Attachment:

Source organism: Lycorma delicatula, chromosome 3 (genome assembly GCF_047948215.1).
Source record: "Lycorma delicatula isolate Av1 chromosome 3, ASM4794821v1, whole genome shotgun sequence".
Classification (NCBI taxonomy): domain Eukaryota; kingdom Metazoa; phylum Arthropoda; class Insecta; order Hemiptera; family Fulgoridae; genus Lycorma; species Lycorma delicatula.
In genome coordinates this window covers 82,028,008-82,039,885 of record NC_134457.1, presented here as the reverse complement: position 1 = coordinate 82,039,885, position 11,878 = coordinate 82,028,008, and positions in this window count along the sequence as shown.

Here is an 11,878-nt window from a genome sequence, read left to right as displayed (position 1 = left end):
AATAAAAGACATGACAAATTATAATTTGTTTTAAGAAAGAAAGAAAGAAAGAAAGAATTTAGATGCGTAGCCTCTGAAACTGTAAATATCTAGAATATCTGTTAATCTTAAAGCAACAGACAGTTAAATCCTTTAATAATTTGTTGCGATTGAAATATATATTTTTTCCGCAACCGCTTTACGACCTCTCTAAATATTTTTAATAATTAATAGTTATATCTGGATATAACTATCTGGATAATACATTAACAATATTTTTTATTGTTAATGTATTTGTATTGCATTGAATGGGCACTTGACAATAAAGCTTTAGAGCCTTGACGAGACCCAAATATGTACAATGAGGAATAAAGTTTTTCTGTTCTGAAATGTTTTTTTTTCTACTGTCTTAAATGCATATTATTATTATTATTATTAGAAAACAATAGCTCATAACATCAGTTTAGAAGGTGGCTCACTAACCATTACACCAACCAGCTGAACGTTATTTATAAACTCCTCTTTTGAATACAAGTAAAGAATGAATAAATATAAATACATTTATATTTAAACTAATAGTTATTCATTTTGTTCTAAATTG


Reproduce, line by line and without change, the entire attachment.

Source organism: Lycorma delicatula, chromosome 3 (genome assembly GCF_047948215.1).
Source record: "Lycorma delicatula isolate Av1 chromosome 3, ASM4794821v1, whole genome shotgun sequence".
Classification (NCBI taxonomy): domain Eukaryota; kingdom Metazoa; phylum Arthropoda; class Insecta; order Hemiptera; family Fulgoridae; genus Lycorma; species Lycorma delicatula.
In genome coordinates this window covers 82,028,008-82,039,885 of record NC_134457.1, presented here as the reverse complement: position 1 = coordinate 82,039,885, position 11,878 = coordinate 82,028,008, and positions in this window count along the sequence as shown.

Here is an 11,878-nt window from a genome sequence, read left to right as displayed (position 1 = left end):
AATAAAAGACATGACAAATTATAATTTGTTTTAAGAAAGAAAGAAAGAAAGAAAGAATTTAGATGCGTAGCCTCTGAAACTGTAAATATCTAGAATATCTGTTAATCTTAAAGCAACAGACAGTTAAATCCTTTAATAATTTGTTGCGATTGAAATATATATTTTTTCCGCAACCGCTTTACGACCTCTCTAAATATTTTTAATAATTAATAGTTATATCTGGATATAACTATCTGGATAATACATTAACAATATTTTTTATTGTTAATGTATTTGTATTGCATTGAATGGGCACTTGACAATAAAGCTTTAGAGCCTTGACGAGACCCAAATATGTACAATGAGGAATAAAGTTTTTCTGTTCTGAAATGTTTTTTTTTCTACTGTCTTAAATGCATATTATTATTATTATTATTAGAAAACAATAGCTCATAACATCAGTTTAGAAGGTGGCTCACTAACCATTACACCAACCAGCTGAACGTTATTTATAAACTCCTCTTTTGAATACAAGTAAAGAATGAATAAATATAAATACATTTATATTTAAACTAATAGTTATTCATTTTGTTCTAAATTG